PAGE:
I scaled steps toward the upper-most floors of one of the buildings I kept conversation with on my sleepless nights (which seemed to be getting more frequent the last month), and pushed through a large glass door with small white Chinese characters spelling “The Beijing Informant”.  A small chubby man in a security uniform too tight for him nodded at me and smiled as I passed his desk and into another room, filled with cubicles and activity, phones ringing shrill against a backdrop of low voices Chinese and English and other languages that ran together and sounded almost made-up to me.  I headed for one of the handful of offices at the back of the clatter-filled room, with the name Chuntao Liang printed on it, and let a heavy fist rap on the wooden slab once, twice; two more quick, successive thumps.

“Come in.”

I followed the voices command and pushed open the door, stepping into a small wood-lined office.  There was a bookshelf on all four walls, filled with literature of all sorts, books and magazines and newspapers and more.  There was a thick black desk, nothing extravagant, cluttered with the usual office clutter and occupied by a young woman, her face down-turned and focused on a manila folder lying in front of her.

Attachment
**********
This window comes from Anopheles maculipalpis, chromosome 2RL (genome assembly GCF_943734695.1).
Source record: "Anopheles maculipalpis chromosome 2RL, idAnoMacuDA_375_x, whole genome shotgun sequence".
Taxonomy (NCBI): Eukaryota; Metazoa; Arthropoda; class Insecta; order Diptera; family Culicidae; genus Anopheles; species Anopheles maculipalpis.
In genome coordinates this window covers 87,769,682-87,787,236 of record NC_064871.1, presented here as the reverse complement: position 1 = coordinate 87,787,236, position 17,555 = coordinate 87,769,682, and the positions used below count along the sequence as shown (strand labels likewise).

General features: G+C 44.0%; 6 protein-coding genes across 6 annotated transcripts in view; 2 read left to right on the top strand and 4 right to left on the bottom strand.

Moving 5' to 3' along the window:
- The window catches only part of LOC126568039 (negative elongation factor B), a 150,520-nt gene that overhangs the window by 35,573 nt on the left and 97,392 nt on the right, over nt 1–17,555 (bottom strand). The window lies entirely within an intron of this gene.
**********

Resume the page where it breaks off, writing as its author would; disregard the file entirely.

“David.  How are you this morning?” she asked, her English probably better than my own.  She’d studied in the States, in New York no less, at    .  She went to a better school than I did, but she wouldn’t let on about it.

“I am doing well, Ms. Liang, you know me.”

“Damn it, David, will you ever call me Chuntao? I mean, its flattering, this Ms. thing, but…”

“I’m sorry, my mama always taught me to mind my manners.  Somebody’s gotta have manners in this day and age, right?”

“I guess so, MR. Reynolds.  Old Man Deng would like a private meeting with us in his office, as soon as is convenient, as he says.  Would you like a cup of tea before we enter the whispering beast’s chambers?” Chuntao asked, standing from her leather office-chair and smirking at the little joke.